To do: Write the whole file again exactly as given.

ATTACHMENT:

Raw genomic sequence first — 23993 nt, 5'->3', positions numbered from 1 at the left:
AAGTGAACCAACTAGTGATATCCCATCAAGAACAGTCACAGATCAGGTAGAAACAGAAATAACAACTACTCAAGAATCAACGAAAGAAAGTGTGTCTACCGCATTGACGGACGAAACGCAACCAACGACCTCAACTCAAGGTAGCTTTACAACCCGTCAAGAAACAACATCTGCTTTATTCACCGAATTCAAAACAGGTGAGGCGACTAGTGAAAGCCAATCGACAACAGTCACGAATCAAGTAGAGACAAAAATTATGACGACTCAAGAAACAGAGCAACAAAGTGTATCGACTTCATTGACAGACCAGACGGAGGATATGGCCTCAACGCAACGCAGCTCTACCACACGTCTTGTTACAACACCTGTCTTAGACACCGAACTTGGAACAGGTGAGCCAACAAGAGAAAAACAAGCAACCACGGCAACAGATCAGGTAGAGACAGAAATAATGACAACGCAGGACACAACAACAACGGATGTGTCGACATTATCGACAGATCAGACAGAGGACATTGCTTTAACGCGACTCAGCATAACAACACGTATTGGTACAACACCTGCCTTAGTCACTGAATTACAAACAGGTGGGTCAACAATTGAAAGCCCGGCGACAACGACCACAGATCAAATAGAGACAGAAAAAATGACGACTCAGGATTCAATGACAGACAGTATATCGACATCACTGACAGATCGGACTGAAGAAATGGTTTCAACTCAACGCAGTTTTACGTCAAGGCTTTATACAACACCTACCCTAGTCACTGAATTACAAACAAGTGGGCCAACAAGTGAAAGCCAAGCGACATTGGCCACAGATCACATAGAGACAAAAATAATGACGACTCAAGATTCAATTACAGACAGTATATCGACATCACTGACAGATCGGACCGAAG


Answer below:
Raw genomic sequence first — 23993 nt, 5'->3', positions numbered from 1 at the left:
AAGTGAACCAACTAGTGATATCCCATCAAGAACAGTCACAGATCAGGTAGAAACAGAAATAACAACTACTCAAGAATCAACGAAAGAAAGTGTGTCTACCGCATTGACGGACGAAACGCAACCAACGACCTCAACTCAAGGTAGCTTTACAACCCGTCAAGAAACAACATCTGCTTTATTCACCGAATTCAAAACAGGTGAGGCGACTAGTGAAAGCCAATCGACAACAGTCACGAATCAAGTAGAGACAAAAATTATGACGACTCAAGAAACAGAGCAACAAAGTGTATCGACTTCATTGACAGACCAGACGGAGGATATGGCCTCAACGCAACGCAGCTCTACCACACGTCTTGTTACAACACCTGTCTTAGACACCGAACTTGGAACAGGTGAGCCAACAAGAGAAAAACAAGCAACCACGGCAACAGATCAGGTAGAGACAGAAATAATGACAACGCAGGACACAACAACAACGGATGTGTCGACATTATCGACAGATCAGACAGAGGACATTGCTTTAACGCGACTCAGCATAACAACACGTATTGGTACAACACCTGCCTTAGTCACTGAATTACAAACAGGTGGGTCAACAATTGAAAGCCCGGCGACAACGACCACAGATCAAATAGAGACAGAAAAAATGACGACTCAGGATTCAATGACAGACAGTATATCGACATCACTGACAGATCGGACTGAAGAAATGGTTTCAACTCAACGCAGTTTTACGTCAAGGCTTTATACAACACCTACCCTAGTCACTGAATTACAAACAAGTGGGCCAACAAGTGAAAGCCAAGCGACATTGGCCACAGATCACATAGAGACAAAAATAATGACGACTCAAGATTCAATTACAGACAGTATATCGACATCACTGACAGATCGGACCGAAG